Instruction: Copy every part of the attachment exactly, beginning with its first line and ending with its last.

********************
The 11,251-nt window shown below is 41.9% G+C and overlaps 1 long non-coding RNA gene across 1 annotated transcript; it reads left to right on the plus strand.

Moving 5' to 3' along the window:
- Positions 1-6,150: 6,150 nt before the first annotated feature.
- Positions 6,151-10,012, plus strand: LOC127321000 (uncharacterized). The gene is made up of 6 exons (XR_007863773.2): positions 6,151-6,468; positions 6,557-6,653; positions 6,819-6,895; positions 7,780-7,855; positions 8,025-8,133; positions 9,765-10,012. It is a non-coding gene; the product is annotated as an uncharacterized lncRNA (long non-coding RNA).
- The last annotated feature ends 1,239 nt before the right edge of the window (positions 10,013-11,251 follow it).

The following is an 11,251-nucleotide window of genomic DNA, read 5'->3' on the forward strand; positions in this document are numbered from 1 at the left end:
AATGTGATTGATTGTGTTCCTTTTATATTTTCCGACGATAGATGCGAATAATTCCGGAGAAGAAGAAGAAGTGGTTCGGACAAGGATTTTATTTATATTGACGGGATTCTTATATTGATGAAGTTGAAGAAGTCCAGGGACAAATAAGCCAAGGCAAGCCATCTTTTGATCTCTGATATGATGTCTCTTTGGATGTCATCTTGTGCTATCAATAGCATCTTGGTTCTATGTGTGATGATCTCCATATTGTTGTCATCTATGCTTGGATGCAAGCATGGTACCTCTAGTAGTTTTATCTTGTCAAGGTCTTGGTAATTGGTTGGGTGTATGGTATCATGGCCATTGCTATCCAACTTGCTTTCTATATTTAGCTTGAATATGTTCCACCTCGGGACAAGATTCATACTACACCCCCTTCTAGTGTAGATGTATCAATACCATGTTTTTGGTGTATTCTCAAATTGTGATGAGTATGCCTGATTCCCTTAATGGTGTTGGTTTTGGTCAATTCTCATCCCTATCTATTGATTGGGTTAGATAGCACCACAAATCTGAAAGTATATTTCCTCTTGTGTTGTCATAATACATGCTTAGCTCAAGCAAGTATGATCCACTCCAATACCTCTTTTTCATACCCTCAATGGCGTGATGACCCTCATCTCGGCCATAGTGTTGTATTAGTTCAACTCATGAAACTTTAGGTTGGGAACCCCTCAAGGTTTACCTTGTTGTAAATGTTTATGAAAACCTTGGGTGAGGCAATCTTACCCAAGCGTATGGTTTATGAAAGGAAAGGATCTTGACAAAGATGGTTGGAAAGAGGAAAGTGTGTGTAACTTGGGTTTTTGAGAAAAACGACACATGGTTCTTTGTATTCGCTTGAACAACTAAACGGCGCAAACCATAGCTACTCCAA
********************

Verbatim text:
The 11,251-nt window shown below is 41.9% G+C and overlaps 1 long non-coding RNA gene across 1 annotated transcript; it reads left to right on the plus strand.

Moving 5' to 3' along the window:
- Positions 1-6,150: 6,150 nt before the first annotated feature.
- Positions 6,151-10,012, plus strand: LOC127321000 (uncharacterized). The gene is made up of 6 exons (XR_007863773.2): positions 6,151-6,468; positions 6,557-6,653; positions 6,819-6,895; positions 7,780-7,855; positions 8,025-8,133; positions 9,765-10,012. It is a non-coding gene; the product is annotated as an uncharacterized lncRNA (long non-coding RNA).
- The last annotated feature ends 1,239 nt before the right edge of the window (positions 10,013-11,251 follow it).

The following is an 11,251-nucleotide window of genomic DNA, read 5'->3' on the forward strand; positions in this document are numbered from 1 at the left end:
AATGTGATTGATTGTGTTCCTTTTATATTTTCCGACGATAGATGCGAATAATTCCGGAGAAGAAGAAGAAGTGGTTCGGACAAGGATTTTATTTATATTGACGGGATTCTTATATTGATGAAGTTGAAGAAGTCCAGGGACAAATAAGCCAAGGCAAGCCATCTTTTGATCTCTGATATGATGTCTCTTTGGATGTCATCTTGTGCTATCAATAGCATCTTGGTTCTATGTGTGATGATCTCCATATTGTTGTCATCTATGCTTGGATGCAAGCATGGTACCTCTAGTAGTTTTATCTTGTCAAGGTCTTGGTAATTGGTTGGGTGTATGGTATCATGGCCATTGCTATCCAACTTGCTTTCTATATTTAGCTTGAATATGTTCCACCTCGGGACAAGATTCATACTACACCCCCTTCTAGTGTAGATGTATCAATACCATGTTTTTGGTGTATTCTCAAATTGTGATGAGTATGCCTGATTCCCTTAATGGTGTTGGTTTTGGTCAATTCTCATCCCTATCTATTGATTGGGTTAGATAGCACCACAAATCTGAAAGTATATTTCCTCTTGTGTTGTCATAATACATGCTTAGCTCAAGCAAGTATGATCCACTCCAATACCTCTTTTTCATACCCTCAATGGCGTGATGACCCTCATCTCGGCCATAGTGTTGTATTAGTTCAACTCATGAAACTTTAGGTTGGGAACCCCTCAAGGTTTACCTTGTTGTAAATGTTTATGAAAACCTTGGGTGAGGCAATCTTACCCAAGCGTATGGTTTATGAAAGGAAAGGATCTTGACAAAGATGGTTGGAAAGAGGAAAGTGTGTGTAACTTGGGTTTTTGAGAAAAACGACACATGGTTCTTTGTATTCGCTTGAACAACTAAACGGCGCAAACCATAGCTACTCCAA